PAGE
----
Taxes (Photo credit: Tax Credits) As you prepare your tax return, you have a decision to make about your tax deductions – you can choose between itemizing and using the standard deduction.  But how do you choose? The Standard Deduction is just what it sounds like – a standardized deduction that you can choose to utilize by default, and you don’t have to do a lot of recordkeeping through the year in order to use the the standard deduction.  In order to itemize deductions, you need to save receipts from various deductible expenses through the year, and use those to prepare your itemized return. The IRS recently published their Tax Tip 2012-43, which has some good information to help you with this choice.  Oftentimes it is a foregone conclusion, once you understand the differences between itemizing and the standard deduction.  Below is the text of the Tax Tip. Standard Deduction […]

What Charitable Contributions Are Deductible?

Walk for Cancer – it’s raining! (Photo credit: miamism) As you prepare your income tax return, you may find yourself asking the question – how do I determine if a charitable contribution is deductible?  In addition, you may have questions about just how to file for the various deductions – such as non-cash deductions, like contributions to Goodwill for example. The IRS recently published their Tax Tip 2012-57, which lists eight tips regarding charitable contributions that you may find useful.  The text of the Tax Tip is included here: Deducting Charitable Contributions: Eight Essentials Donations made to qualified organizations may help reduce the amount of tax you pay. The IRS has eight essential tips to help ensure your contributions pay off on your tax return. If your goal is a legitimate tax deduction, then you must be giving to a qualified organization.  Also, you cannot deduct contributions made to specific […]

Charitable Contributions From Your IRA – 2012 and Beyond

Image via Wikipedia January 1, 2013 update: Passage of the American Taxpayer Relief Act of 2012 has extended the QCD through the end of 2013.  See this article for more details. At the end of December, 2011, the provision for Qualified Charitable Distributions (QCD) expired.  That provision allowed the taxpayer age 70½ or older to make direct distributions from an IRA account to a qualified charity, bypassing recognition of the distribution as income.  For more information on the expired provision, see the original article about charitable distributions from your IRA. With the expiration of this provision, you can still make charitable contributions of money distributed from your IRA.  The difference is that these contributions are no different from a contribution that you’ve made from your savings account or regular income.  In order to achieve a tax advantage from the contribution, you will itemize the charitable contribution on your tax return.  […]

Year End Income Tax Planning

Image via Wikipedia Once you’ve reached the last month of the tax year, there aren’t a lot of things that can be done to minimize your income taxes.  But there are a few things that could be done. For example, you could double up your real estate taxes by prepaying next year’s tax during December.  Doing this with, for example, a $3,000 per year real estate tax bill could result in a reduction of tax for the year of $750 if you’re in the 25% bracket.  Keep in mind though, that you’ll have forked out this money long before it is actually due in most cases, and for the next year you won’t have this deduction available if you used it in this year. The same could be done with your charitable contributions – there’s no reason that you can’t make additional contributions to your favorite charities at the end […]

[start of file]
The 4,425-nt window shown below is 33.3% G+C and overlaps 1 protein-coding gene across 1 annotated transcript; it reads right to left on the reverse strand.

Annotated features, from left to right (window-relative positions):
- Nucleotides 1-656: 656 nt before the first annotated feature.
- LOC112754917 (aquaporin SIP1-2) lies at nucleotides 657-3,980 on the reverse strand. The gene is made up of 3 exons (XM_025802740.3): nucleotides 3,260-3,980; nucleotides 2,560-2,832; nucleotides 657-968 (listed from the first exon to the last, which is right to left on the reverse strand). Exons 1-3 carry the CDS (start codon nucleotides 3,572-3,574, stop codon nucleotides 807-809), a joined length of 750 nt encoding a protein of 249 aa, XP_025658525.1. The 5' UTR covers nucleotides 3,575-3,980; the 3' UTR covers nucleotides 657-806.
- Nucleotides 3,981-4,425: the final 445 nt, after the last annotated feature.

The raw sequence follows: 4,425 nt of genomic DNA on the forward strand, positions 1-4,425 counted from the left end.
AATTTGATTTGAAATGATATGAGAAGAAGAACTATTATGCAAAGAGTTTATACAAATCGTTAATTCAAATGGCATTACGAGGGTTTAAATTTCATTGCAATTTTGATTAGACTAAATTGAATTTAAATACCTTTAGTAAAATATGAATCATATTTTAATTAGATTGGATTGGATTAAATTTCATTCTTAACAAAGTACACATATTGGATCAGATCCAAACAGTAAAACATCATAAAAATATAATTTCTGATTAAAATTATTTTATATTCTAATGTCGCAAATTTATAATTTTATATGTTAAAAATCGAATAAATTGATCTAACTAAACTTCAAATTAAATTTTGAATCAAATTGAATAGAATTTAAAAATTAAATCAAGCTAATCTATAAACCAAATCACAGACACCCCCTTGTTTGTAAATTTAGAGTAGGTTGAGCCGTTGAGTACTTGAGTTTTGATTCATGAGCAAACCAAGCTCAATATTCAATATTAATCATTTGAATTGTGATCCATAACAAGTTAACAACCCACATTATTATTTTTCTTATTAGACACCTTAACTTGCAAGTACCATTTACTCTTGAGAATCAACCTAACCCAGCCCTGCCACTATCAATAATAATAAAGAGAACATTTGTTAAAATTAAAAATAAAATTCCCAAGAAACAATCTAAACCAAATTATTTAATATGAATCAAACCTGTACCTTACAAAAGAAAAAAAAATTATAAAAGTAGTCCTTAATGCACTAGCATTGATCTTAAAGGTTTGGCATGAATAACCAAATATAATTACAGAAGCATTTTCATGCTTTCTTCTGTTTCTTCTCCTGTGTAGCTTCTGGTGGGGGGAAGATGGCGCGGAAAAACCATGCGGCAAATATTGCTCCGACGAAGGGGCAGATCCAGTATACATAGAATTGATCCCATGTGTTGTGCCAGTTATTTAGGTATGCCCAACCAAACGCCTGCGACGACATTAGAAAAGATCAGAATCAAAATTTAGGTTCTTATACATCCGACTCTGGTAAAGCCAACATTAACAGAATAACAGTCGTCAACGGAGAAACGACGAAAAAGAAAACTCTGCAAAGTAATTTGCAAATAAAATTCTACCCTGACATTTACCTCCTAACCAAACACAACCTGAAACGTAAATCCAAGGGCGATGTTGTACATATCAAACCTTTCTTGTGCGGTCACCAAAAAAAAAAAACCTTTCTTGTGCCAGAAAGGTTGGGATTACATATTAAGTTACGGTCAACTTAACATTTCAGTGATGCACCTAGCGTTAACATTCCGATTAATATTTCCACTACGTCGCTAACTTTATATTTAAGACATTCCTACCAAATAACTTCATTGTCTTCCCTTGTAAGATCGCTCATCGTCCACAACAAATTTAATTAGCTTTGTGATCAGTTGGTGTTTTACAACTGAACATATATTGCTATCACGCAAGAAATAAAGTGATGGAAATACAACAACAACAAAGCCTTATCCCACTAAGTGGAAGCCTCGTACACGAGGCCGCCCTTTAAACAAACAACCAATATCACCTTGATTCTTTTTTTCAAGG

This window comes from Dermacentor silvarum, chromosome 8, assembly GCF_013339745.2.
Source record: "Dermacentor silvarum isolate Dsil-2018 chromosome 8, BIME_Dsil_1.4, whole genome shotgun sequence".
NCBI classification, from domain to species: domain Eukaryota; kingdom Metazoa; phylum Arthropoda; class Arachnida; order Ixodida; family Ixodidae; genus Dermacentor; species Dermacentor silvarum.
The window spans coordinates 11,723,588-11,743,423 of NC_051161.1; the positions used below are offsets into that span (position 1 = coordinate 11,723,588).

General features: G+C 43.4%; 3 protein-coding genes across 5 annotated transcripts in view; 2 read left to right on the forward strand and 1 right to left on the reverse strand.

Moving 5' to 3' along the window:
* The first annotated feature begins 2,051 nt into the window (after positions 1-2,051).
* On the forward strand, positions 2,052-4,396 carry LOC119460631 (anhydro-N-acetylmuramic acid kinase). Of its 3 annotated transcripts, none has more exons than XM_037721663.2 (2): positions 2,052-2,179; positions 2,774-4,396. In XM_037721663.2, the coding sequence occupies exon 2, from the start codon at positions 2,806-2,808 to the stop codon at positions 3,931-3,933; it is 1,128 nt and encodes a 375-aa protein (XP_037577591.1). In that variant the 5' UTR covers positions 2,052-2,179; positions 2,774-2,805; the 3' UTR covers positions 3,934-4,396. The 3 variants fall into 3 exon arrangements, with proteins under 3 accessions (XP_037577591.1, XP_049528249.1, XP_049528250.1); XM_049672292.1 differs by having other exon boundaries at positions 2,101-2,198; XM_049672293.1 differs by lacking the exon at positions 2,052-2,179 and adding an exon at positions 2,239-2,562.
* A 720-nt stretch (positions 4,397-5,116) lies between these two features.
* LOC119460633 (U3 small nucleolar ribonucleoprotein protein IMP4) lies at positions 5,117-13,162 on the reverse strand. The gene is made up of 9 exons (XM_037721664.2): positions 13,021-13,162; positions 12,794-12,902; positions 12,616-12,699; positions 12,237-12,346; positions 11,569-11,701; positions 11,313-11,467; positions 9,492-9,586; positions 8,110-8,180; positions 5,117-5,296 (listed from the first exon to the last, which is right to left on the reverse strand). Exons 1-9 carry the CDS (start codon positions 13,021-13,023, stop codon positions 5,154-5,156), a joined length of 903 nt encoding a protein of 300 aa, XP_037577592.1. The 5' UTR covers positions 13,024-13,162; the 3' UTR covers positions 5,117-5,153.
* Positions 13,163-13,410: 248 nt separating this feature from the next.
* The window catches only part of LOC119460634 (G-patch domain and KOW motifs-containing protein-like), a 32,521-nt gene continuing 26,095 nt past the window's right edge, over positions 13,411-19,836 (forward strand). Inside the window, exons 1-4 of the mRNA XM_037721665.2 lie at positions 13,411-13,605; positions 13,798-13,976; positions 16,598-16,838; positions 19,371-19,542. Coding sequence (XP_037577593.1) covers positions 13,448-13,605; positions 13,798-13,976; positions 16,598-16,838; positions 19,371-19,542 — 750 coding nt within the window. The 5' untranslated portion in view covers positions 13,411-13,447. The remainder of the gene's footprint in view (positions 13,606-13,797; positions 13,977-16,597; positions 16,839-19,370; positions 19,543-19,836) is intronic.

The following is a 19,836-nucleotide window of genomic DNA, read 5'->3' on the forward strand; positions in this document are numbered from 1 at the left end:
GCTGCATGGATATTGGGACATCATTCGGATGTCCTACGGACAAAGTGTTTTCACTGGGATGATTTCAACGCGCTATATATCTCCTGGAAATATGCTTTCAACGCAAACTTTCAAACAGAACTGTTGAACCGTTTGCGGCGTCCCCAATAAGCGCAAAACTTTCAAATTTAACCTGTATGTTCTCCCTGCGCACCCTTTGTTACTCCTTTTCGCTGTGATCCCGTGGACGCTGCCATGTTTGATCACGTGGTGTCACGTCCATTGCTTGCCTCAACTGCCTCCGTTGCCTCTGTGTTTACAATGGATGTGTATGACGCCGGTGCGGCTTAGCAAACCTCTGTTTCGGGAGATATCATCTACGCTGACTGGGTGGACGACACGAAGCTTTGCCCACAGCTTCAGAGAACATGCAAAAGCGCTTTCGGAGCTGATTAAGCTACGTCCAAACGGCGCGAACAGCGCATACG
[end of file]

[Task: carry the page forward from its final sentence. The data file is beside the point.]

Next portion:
Leaving Your IRA to Your Family First, Then to Charity

Image by Mikey G Ottawa via Flickr Suppose you have a situation where you’d like to leave your IRA (or at least some of it) to a family member or a group of beneficiaries, and then leave the remainder of the IRA to a charity of your choice. One way to do this is to split the beneficiary designation between your family members and the charity.  This is a simple way to make this designation, but it might not really achieve the purpose you’re hoping to.  Suppose you’d like to make certain that a non-spouse family member has adequate income from your IRA for the remainder of his or her life, but you don’t want to overdo the bequest with a large appropriation (and taxes on the distribution).  There’s a way to do this that may fit your needs:  the Charitable Remainder Trust, or CRT. The Charitable Remainder Trust Using […]

Charitable Contributions From Your IRA in 2010 and 2011

With the passage of the Tax Relief, Unemployment Insurance Reauthorization and Job Creation Act of 2010 (Tax Act 2010 or 2010 Tax Act), Congress retroactively reinstated the ability to make direct qualified charitable distributions (QCDs) from your IRA, in amounts up to $100,000 by IRA owners who are at least age 70½ years of age. This provision expired at the end of 2009, but is once again available, retroactive to January 1, 2010, through December 31, 2011. The provision allows the individual, age 70½ and thus subject to Required Minimum Distributions (RMDs), to make contributions directly from an IRA to a Qualified Charity, in an amount of up to $100,000 per year.  Since the 2010 Tax Act was passed so late in the year, there is a special provision for 2010 only, which allows the IRA owner to make such a QCD for the 2010 tax year as late as […]

%d bloggers like this: